the data. If we select NUM instead of average it will display the number of data points
collected in that cell. If only 1 point was used to generate the data and the data is
strange, it’s likely a bad data point. It is still a good idea to check the injection maps to
see if there is an unreasonable dip or spike in the numbers in that cell.
Data Interpolation –
While driving, the car does not really run in any one particular cell. The car will run in
between two or more cells. The ecu uses linear interpolation to calculate the values that
the ECU should use to run the car. If you have a high value in the injection map it will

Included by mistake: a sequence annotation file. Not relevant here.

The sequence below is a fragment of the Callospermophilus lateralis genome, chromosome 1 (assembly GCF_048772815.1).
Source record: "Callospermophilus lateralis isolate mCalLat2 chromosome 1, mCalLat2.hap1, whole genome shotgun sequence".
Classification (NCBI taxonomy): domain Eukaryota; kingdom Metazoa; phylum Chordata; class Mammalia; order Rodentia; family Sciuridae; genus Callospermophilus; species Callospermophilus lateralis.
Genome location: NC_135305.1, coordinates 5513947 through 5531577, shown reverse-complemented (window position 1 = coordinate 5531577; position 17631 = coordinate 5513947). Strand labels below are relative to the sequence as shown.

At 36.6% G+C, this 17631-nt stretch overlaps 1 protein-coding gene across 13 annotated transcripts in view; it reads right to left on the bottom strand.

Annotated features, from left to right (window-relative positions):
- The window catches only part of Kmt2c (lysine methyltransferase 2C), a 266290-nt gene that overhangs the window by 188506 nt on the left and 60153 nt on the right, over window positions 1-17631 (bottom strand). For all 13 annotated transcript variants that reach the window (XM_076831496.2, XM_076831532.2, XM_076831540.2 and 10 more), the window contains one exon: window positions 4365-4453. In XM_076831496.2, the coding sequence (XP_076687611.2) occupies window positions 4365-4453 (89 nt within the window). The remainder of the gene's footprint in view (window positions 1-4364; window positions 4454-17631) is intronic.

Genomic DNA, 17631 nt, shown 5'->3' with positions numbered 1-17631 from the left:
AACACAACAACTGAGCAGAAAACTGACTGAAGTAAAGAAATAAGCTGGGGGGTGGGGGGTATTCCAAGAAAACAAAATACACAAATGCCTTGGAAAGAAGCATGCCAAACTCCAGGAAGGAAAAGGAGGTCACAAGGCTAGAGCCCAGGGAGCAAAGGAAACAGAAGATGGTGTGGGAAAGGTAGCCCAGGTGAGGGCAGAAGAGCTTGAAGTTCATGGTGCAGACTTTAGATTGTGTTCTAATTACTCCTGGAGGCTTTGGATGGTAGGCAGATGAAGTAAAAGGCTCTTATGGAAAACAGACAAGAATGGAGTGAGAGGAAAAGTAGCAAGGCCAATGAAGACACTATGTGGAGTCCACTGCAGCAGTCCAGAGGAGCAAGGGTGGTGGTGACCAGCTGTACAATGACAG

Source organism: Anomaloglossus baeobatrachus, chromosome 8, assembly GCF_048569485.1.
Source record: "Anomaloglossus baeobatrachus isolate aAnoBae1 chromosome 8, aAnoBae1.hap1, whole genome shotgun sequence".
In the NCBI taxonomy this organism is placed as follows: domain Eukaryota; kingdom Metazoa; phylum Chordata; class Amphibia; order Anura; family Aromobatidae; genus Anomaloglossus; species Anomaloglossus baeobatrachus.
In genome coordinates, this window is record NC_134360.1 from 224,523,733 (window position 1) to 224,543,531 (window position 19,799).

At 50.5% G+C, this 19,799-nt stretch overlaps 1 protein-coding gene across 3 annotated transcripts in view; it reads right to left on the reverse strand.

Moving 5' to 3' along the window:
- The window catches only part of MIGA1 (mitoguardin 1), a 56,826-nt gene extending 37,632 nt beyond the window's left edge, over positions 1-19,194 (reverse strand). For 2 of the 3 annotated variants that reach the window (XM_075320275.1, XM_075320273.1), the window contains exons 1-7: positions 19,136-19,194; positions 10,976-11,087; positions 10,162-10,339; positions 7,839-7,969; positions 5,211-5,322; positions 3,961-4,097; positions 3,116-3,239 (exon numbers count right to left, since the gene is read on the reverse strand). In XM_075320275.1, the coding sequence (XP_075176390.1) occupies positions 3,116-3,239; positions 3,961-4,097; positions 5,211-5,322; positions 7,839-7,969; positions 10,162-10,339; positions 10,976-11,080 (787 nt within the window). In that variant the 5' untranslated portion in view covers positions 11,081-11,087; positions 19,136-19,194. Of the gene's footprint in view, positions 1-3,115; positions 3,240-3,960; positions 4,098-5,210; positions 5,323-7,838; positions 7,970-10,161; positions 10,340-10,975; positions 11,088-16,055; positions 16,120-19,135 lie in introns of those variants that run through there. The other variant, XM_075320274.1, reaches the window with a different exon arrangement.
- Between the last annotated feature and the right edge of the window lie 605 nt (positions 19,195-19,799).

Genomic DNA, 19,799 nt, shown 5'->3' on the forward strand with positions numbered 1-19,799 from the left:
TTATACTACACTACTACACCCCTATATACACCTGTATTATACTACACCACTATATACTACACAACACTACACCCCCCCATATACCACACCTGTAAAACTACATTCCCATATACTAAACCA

tend to add fuel to the cells around it. For this reason tuning is a lengthy iterative
process that requires several sessions of data collection and manual smoothing of the
injection maps. After running some logging sessions and making changes based on
AFR, go back to the MAP and look for strange spots in the MAP. Look for high values
surrounded by low values, or dips in the curve. The fueling should increase with Boost,
and should generally increase with RPM near the torque peak of the engine, and then
drop off slightly.
Data Processing –
With all the data in the 20 x 20 grid it is very tedious to change all of the points in the
injection map. It is best to use a spreadsheet to process the data automatically, and
then paste the changes into the injection correction map. Using a spreadsheet to
process the data can often get the air fuel ratio within 5% in just a few logging sessions.